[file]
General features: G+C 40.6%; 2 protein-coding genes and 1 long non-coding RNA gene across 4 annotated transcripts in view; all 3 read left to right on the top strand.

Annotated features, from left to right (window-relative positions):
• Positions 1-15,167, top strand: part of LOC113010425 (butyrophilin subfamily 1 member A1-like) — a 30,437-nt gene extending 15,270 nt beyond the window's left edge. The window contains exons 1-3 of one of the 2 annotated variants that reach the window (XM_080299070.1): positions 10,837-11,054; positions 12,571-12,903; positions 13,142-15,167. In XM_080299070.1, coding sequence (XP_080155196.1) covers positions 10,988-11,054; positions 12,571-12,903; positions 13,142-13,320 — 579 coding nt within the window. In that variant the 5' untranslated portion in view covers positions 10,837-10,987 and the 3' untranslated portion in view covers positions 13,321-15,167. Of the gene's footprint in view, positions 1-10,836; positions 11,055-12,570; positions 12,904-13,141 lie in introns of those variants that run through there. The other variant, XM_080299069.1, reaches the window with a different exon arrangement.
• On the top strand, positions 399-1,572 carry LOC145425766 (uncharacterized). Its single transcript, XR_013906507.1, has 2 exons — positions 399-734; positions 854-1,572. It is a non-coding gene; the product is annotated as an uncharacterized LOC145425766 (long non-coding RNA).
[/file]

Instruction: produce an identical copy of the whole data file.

General features: G+C 40.6%; 2 protein-coding genes and 1 long non-coding RNA gene across 4 annotated transcripts in view; all 3 read left to right on the top strand.

Annotated features, from left to right (window-relative positions):
• Positions 1-15,167, top strand: part of LOC113010425 (butyrophilin subfamily 1 member A1-like) — a 30,437-nt gene extending 15,270 nt beyond the window's left edge. The window contains exons 1-3 of one of the 2 annotated variants that reach the window (XM_080299070.1): positions 10,837-11,054; positions 12,571-12,903; positions 13,142-15,167. In XM_080299070.1, coding sequence (XP_080155196.1) covers positions 10,988-11,054; positions 12,571-12,903; positions 13,142-13,320 — 579 coding nt within the window. In that variant the 5' untranslated portion in view covers positions 10,837-10,987 and the 3' untranslated portion in view covers positions 13,321-15,167. Of the gene's footprint in view, positions 1-10,836; positions 11,055-12,570; positions 12,904-13,141 lie in introns of those variants that run through there. The other variant, XM_080299069.1, reaches the window with a different exon arrangement.
• On the top strand, positions 399-1,572 carry LOC145425766 (uncharacterized). Its single transcript, XR_013906507.1, has 2 exons — positions 399-734; positions 854-1,572. It is a non-coding gene; the product is annotated as an uncharacterized LOC145425766 (long non-coding RNA).